Wow ! why not become the number one medical assistant in caring for my diabetes.
Your doctor , diabetes educators and dietitians have the knowledge and wisdom to direct your diabetes care. They provide you with the tools and it is up to you to use those tools.
Many people with diabetes rely on their doctor or other health care provider to remind them when a test is needed and are satisfied when they are told every thing looks OK. You may say that understanding all of those test is just to difficult. I am here to tell you that all of the diabetes test results are just numbers. The recommended goals for those numbers is available from the American Diabetes Association or your doctors office.
All of our life situations are different and the recommended goals may not be the best goal for you . Your doctor can help you adjust the recommended goals to your specific situation. You and your doctor decide on specific target goals. "Just numbers". Now any number that is not at its recommended level is a reason for discussion with your doctor.
I would like to go back to our imaginary statistical primary care doctor from a few days ago who has 72.5 patients with diabetes and 223 patients with pre-diabetes and trying to track and manage 3546 test.
Your doctor could now have 295.5 trained diabetes medical assistants . As one of those assistants your job will be to track and manage 12 test on the person who is the most interested in their own health. You
Great things can happen with you being the number one medical assistant responsible for winning this game of numbers. Review this information from the National Institutes of Health and you decide if it is worth the effort.
Preventing Diabetes Complications. This information was taken from the, National Institute Of Diabetes,Digestive and Kidney Disease .
- Studies in the United States and abroad have found that improved glycemic control benefits people with either type 1 or type 2 diabetes. In general, every percentage point drop in A1C blood test results, for example, from 8.0 to 7.0 percent, can reduce the risk of microvascular complications—eye, kidney, and nerve diseases—by 40 percent. The absolute difference in risk may vary for certain subgroups of people.
- In patients with type 1 diabetes, intensive insulin therapy has long-term beneficial effects on the risk of cardiovascular disease.
Blood Pressure Control
- Blood pressure control reduces the risk of cardiovascular disease—heart disease or stroke—among people with diabetes by 33 to 50 percent and the risk of microvascular complications—eye, kidney, and nerve diseases—by about 33 percent.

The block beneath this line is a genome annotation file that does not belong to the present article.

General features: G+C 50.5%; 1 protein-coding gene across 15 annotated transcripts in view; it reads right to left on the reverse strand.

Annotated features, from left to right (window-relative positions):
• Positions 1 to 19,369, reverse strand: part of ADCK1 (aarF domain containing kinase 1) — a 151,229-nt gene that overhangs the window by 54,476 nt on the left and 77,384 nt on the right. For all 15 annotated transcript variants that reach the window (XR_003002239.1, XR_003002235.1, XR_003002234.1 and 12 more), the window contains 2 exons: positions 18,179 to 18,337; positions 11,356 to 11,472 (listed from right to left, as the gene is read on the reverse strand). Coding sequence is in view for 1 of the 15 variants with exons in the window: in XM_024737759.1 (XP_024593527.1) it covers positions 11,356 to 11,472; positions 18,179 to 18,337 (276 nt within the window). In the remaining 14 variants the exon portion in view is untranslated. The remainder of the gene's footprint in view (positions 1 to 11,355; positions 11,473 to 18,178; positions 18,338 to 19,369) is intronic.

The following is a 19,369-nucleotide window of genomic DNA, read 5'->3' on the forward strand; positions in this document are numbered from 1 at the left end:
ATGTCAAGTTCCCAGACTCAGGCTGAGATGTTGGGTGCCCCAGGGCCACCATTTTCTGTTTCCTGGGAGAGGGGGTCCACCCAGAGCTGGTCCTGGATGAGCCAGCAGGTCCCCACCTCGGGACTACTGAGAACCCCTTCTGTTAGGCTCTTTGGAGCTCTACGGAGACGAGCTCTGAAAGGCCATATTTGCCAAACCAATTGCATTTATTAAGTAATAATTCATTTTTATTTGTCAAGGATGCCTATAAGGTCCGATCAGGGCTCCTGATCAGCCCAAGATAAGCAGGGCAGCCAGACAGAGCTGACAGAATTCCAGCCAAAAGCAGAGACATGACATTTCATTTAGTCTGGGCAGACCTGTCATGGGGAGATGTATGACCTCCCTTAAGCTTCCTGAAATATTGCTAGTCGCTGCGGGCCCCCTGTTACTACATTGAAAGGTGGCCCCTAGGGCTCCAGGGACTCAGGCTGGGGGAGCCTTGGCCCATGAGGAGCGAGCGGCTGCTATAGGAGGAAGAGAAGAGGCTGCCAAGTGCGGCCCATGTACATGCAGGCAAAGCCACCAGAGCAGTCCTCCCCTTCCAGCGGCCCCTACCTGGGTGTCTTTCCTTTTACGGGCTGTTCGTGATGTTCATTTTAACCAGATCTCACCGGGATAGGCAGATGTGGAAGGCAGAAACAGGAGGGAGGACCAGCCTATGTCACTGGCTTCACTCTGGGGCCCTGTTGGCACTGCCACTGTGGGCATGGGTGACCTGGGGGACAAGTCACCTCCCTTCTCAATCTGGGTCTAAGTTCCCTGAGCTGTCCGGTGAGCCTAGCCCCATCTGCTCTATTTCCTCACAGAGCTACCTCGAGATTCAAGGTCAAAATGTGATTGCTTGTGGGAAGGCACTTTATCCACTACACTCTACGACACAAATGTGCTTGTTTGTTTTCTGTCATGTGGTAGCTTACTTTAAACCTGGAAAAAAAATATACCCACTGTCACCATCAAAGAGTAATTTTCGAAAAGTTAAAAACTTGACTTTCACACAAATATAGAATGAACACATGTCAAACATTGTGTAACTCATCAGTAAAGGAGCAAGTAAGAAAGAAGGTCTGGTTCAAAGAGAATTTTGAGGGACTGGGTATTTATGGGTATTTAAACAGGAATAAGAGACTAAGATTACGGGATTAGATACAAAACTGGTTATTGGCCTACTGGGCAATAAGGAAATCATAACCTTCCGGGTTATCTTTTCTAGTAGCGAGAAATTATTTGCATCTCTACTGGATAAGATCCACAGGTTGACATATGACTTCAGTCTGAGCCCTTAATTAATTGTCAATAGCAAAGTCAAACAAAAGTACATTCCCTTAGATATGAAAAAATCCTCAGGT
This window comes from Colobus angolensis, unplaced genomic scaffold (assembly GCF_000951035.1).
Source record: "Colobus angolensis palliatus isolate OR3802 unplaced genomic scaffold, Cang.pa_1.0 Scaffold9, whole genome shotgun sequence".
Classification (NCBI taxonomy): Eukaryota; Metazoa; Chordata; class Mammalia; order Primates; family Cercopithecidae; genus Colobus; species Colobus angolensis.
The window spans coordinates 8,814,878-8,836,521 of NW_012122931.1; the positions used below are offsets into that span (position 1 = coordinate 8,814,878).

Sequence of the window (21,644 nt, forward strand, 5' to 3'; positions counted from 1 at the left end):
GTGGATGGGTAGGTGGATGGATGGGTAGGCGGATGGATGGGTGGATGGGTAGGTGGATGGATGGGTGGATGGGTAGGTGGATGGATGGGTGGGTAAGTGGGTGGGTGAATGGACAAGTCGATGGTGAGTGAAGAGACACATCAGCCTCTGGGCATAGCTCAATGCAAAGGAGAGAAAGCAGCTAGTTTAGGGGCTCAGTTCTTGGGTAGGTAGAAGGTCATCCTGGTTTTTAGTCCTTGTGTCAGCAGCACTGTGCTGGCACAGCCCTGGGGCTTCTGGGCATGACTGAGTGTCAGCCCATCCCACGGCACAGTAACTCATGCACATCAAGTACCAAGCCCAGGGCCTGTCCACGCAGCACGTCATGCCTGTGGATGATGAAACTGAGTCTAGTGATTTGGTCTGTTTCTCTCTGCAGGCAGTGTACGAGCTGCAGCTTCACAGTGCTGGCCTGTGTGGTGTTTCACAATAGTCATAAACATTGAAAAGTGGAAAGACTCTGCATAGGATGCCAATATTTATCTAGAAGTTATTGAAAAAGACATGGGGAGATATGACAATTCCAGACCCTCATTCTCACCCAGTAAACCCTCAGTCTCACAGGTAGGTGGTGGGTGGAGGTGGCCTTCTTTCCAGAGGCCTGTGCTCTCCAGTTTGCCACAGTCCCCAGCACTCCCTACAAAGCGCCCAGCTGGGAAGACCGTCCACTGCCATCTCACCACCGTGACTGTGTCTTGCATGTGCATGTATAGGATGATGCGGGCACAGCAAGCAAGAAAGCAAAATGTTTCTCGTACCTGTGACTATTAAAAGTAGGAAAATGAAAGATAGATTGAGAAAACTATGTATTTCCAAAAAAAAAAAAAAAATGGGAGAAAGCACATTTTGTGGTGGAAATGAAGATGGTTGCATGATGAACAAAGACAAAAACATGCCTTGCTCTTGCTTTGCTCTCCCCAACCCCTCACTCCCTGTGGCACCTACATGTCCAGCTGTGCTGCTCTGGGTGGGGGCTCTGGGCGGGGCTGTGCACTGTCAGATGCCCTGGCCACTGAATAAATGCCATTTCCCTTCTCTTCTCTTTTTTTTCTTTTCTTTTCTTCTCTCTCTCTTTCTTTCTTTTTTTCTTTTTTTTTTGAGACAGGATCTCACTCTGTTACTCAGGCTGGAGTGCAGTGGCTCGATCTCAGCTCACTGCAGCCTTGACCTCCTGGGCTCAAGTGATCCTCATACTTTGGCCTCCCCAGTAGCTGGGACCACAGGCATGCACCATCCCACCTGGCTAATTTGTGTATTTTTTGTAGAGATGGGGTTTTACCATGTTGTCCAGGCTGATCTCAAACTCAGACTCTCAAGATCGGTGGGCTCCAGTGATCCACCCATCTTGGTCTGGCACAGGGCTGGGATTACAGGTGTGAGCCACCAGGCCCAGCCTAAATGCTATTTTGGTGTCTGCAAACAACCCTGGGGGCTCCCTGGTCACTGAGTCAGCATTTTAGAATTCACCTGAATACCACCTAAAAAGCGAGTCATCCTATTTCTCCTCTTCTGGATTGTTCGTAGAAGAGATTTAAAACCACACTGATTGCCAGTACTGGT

- In general, for every 10 mmHg reduction in systolic blood pressure, the risk for any complication related to diabetes is reduced by 12 percent.
- No benefit of reducing systolic blood pressure below 140 mmHg has been demonstrated in randomized clinical trials.
- Reducing diastolic blood pressure from 90 mmHg to 80 mmHg in people with diabetes reduces the risk of major cardiovascular events by 50 percent.
Control of Blood Lipids
- Improved control of LDL, or bad, cholesterol can reduce cardiovascular complications by 20 to 50 percent.
Preventive Care Practices for Eyes, Feet, and Kidneys
- Detecting and treating diabetic eye disease with laser therapy can reduce the development of severe vision loss by an estimated 50 to 60 percent.
- About 65 percent of adults with diabetes and poor vision can be helped by appropriate eyeglasses.
- Comprehensive foot care programs—ones that include risk assessment, foot-care education and preventive therapy, treatment of foot problems, and referral to specialists—can reduce amputation rates by 45 to 85 percent.
- Detecting and treating early diabetic kidney disease by lowering blood pressure can reduce the decline in kidney function by 30 to 70 percent. Treatment with particular medications for hypertension called angiotensin-converting enzyme (ACE) inhibitors and angiotensin receptor blockers (ARBs) is more effective in reducing the decline in kidney function than is treatment with other blood pressure lowering drugs.
- In addition to lowering blood pressure, ARBs and ACE inhibitors reduce proteinuria, a risk factor for developing kidney disease, by about 35 percent.
Having diabetes is not all bad. You know your enemy and you have the tools to win the battle. Pick up those tools and go to work. Your doctor and other health care providers are your best partners in this battle.